2. The Injustice to this Colony will appear very great, when its consider’d that the line of 1719 has constantly been deem’d the Line of Division between the Governments, and the Settlers and lands up to that line have ever been estimated in the Taxes; hence, shoud the line be removd Southward this Colony that has incurrd a Debt of one hundred and ninety thousand pounds in the late war, yet undischargd will be deprivd of the aid of valuable Settlements in paying off this Debt, and the Burthen increasd on the remainder of the Colony. From this Sketch of the Sentiments of the House, and the papers that will be laid before you by the Agents appointed by Law to manage the Controversy between the Colonies, you will be able to frame a memorial to his Majesty, but as no appeal is yet made and only threatend, no application from you to his Majesty will be necessary untill such appeal is actually made by the Agents for New York. We are, Sir, with great Sincerity and respect Your humble servants8

Cortd. Skinner
Aaron Leaming
Abrm. Hewlings
Henry Paxson
Ebenez Miller
Joseph Smith.

P.S. When you write by way of New York please to direct to Cortland Skinner Esqr. Speaker of the Assembly of New Jersey and by way of Philada. to Abraham Hewlings or Jos: Smith Esqrs at Burlington.

Bill inclosd Garrat and Geo Meade on James Dormer Esq9

Endorsed: Committee of N Jersey Assembly Dec 7. 1769.

[Note numbering follows the Franklin Papers source.]

2BF was succeeding a London solicitor, Henry Wilmot, who was secretary to Lord Chancellor Camden, and agent for the Penn family and the East Jersey Proprietors, and had been agent for the New Jersey Assembly since 1766. The Assembly had been inveigled into appointing him, and soon afterward WF had asked BF if he knew of anyone better; in 1767 Wilmot had increased his unpopularity by doing nothing. See above, XIII, 498; XIV, 176; Votes, N.J. (Oct.–Dec., 1769), p. 47.

3For the New Jersey petition against the Townshend Acts see 1 N.J. Arch., X, 18–21.

4For the two acts mentioned see ibid., p. 142; XVII, 478, 497–8; Votes, N.J. (April–May, 1768), p. 13; Board of Trade Jour., 1768–1775, p. 203; Acts Privy Coun., Col. V, 283–4.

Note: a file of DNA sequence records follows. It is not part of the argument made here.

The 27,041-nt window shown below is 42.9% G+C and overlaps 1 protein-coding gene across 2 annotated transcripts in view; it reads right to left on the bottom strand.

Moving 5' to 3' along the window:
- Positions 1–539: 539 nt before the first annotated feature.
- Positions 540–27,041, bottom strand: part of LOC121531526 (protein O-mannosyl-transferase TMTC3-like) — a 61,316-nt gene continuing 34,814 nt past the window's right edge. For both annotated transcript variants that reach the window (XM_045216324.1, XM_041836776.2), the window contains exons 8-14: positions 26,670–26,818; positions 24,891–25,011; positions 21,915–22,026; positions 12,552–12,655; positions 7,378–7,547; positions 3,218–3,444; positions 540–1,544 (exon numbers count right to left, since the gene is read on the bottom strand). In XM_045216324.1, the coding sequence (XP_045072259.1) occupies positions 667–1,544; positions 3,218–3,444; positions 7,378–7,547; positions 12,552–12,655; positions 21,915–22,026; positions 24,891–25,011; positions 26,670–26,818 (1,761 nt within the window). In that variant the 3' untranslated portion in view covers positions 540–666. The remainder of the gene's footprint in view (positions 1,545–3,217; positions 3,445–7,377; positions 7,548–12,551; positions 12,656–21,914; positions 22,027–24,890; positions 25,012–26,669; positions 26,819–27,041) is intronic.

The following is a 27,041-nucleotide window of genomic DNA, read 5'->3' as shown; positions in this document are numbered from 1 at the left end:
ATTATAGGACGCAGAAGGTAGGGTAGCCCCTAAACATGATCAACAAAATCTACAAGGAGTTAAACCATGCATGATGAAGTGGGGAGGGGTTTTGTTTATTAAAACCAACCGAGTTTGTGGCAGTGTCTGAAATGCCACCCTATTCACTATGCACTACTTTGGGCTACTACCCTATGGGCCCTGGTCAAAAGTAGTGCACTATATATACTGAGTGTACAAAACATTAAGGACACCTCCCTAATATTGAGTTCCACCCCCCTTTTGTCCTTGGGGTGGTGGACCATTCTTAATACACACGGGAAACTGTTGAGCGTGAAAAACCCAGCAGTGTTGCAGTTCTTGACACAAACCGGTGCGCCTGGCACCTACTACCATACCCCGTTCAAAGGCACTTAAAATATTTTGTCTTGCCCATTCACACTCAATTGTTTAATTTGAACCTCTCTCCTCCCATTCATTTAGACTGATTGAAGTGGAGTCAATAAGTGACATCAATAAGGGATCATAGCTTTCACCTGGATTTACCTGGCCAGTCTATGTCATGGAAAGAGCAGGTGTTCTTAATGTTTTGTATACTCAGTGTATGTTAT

5The Assembly was attempting to reduce high fees and costs in debtors’ suits. The bill passed in 1765 was disallowed in 1770. That passed in 1769 had no clause for suspending its operation until royal assent was given; hence WF refused to approve it until the crown permitted him to do so. Early in 1770, however, riots by debtors and other violence forced his hand, and a similar bill was enacted. Votes, N.J. (May–June, 1765), p. 74; (Oct.–Dec., 1769), pp. 54, 76, 83, 87, 89; (March, 1770), pp. 5, 6, 23; 1 N.J. Arch., XVII, 430, 435; XVIII, 101–2, 170; Board of Trade Jour., 1768–75, p. 203; Acts Privy Coun., Col., V, 284; Edgar J. Fisher, New Jersey as a Royal Province, 1738 to 1776 (New York, 1911), pp. 256–62.

6This bill was one of many colonial expedients to provide a much-needed currency within the limits of the Currency Act. Despite BF’s efforts the Board of Trade, in the following spring, recommended disallowing the provincial bill: Board of Trade Jour., 1768–75, p. 184.

7For the complicated boundary dispute between New Jersey and New York see above, XIV, 196–201; Votes, N.J. (Oct.–Dec., 1769), pp. 49, 58–9, 88; 1 N.J. Arch., XVIII, 102–4; Fisher, op. cit., pp. 210–39.

8For Cortlandt Skinner, Speaker of the Assembly, see above, XIII, 335 n. The other representatives who signed the letter were Aaron Leaming, Jr. (Cape May County); Abraham Hewlings (town of Burlington), the president of the West Jersey Proprietors; Henry Paxson (Burlington County); Ebenezer Miller (1702–74; Salem County), a Quaker and surveyor; and Joseph Smith (town of Burlington), another Quaker. Smith (1742–1822) acted as secretary of the committee; see his letter to BF below, Dec. 19. He was the son of Samuel Smith, the historian of New Jersey, and had been a member of the Assembly for less than two months; he served until the end of 1771. He subsequently succeeded his father as treasurer of the West Jersey Proprietors. Two other committee members did not sign: Hendrick Fisher (1697–1779; Somerset County) and John Wetherill (Middlesex County). See I N.J. Arch., XVIII, 37, 519, 537; XIX, 390–4; Fisher, op. cit., pp. 84–100; and in addition, for Smith, Evan M. Woodward and John F. Hageman, History of Burlington and Mercer Counties, New Jersey … (Philadelphia, 1883); p. 171; William W. Hinshaw, Encyclopedia of American Quaker Genealogy (6 vols., Ann Arbor, Mich., 1936–50), II, 184, 203; N.J. Hist. Soc. Proc., V (1851), 23, 32.

9Garrat and George Meade were brothers and partners in a Philadelphia mercantile firm; see DAB under George Meade. James Dormer was a London merchant with offices in Throgmorton Street: Kent’s Directory … (London, 1770), p. 55.